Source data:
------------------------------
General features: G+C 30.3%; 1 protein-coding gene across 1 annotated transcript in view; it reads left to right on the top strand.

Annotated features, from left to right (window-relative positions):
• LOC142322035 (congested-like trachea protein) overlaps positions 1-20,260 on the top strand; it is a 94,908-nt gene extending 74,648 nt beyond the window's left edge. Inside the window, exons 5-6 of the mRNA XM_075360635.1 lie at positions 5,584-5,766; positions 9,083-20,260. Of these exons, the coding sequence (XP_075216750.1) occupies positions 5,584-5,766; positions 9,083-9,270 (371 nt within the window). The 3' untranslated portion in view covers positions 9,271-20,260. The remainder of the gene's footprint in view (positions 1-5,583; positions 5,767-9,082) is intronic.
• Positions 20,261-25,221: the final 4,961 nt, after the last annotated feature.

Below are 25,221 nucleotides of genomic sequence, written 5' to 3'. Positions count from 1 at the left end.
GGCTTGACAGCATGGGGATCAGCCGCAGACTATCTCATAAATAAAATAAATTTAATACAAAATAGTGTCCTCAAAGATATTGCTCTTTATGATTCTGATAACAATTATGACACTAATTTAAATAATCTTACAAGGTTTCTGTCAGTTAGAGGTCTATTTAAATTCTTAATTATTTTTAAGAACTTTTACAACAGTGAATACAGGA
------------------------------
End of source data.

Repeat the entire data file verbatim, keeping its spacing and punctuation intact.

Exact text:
General features: G+C 30.3%; 1 protein-coding gene across 1 annotated transcript in view; it reads left to right on the top strand.

Annotated features, from left to right (window-relative positions):
• LOC142322035 (congested-like trachea protein) overlaps positions 1-20,260 on the top strand; it is a 94,908-nt gene extending 74,648 nt beyond the window's left edge. Inside the window, exons 5-6 of the mRNA XM_075360635.1 lie at positions 5,584-5,766; positions 9,083-20,260. Of these exons, the coding sequence (XP_075216750.1) occupies positions 5,584-5,766; positions 9,083-9,270 (371 nt within the window). The 3' untranslated portion in view covers positions 9,271-20,260. The remainder of the gene's footprint in view (positions 1-5,583; positions 5,767-9,082) is intronic.
• Positions 20,261-25,221: the final 4,961 nt, after the last annotated feature.

Below are 25,221 nucleotides of genomic sequence, written 5' to 3'. Positions count from 1 at the left end.
GGCTTGACAGCATGGGGATCAGCCGCAGACTATCTCATAAATAAAATAAATTTAATACAAAATAGTGTCCTCAAAGATATTGCTCTTTATGATTCTGATAACAATTATGACACTAATTTAAATAATCTTACAAGGTTTCTGTCAGTTAGAGGTCTATTTAAATTCTTAATTATTTTTAAGAACTTTTACAACAGTGAATACAGGA